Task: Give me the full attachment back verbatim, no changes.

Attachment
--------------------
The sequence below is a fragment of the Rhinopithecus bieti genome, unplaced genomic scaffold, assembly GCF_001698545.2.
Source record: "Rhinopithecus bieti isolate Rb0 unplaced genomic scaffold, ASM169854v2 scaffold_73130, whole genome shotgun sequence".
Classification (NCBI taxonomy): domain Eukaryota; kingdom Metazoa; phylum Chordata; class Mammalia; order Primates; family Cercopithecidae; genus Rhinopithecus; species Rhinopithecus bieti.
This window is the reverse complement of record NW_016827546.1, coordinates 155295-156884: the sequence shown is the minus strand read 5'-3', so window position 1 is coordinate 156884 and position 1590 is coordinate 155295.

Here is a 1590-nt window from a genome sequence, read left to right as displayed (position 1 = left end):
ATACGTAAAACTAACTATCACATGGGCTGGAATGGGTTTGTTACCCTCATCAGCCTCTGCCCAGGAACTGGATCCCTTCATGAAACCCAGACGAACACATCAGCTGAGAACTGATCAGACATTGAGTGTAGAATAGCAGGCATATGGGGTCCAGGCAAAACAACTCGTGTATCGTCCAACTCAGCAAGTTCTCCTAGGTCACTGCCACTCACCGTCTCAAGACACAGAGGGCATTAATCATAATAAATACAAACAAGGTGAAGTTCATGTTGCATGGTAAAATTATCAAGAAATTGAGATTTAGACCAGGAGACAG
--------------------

The sequence below is a fragment of the Rhinopithecus bieti genome, unplaced genomic scaffold, assembly GCF_001698545.2.
Source record: "Rhinopithecus bieti isolate Rb0 unplaced genomic scaffold, ASM169854v2 scaffold_73130, whole genome shotgun sequence".
Classification (NCBI taxonomy): domain Eukaryota; kingdom Metazoa; phylum Chordata; class Mammalia; order Primates; family Cercopithecidae; genus Rhinopithecus; species Rhinopithecus bieti.
This window is the reverse complement of record NW_016827546.1, coordinates 155295-156884: the sequence shown is the minus strand read 5'-3', so window position 1 is coordinate 156884 and position 1590 is coordinate 155295.

Here is a 1590-nt window from a genome sequence, read left to right as displayed (position 1 = left end):
ATACGTAAAACTAACTATCACATGGGCTGGAATGGGTTTGTTACCCTCATCAGCCTCTGCCCAGGAACTGGATCCCTTCATGAAACCCAGACGAACACATCAGCTGAGAACTGATCAGACATTGAGTGTAGAATAGCAGGCATATGGGGTCCAGGCAAAACAACTCGTGTATCGTCCAACTCAGCAAGTTCTCCTAGGTCACTGCCACTCACCGTCTCAAGACACAGAGGGCATTAATCATAATAAATACAAACAAGGTGAAGTTCATGTTGCATGGTAAAATTATCAAGAAATTGAGATTTAGACCAGGAGACAG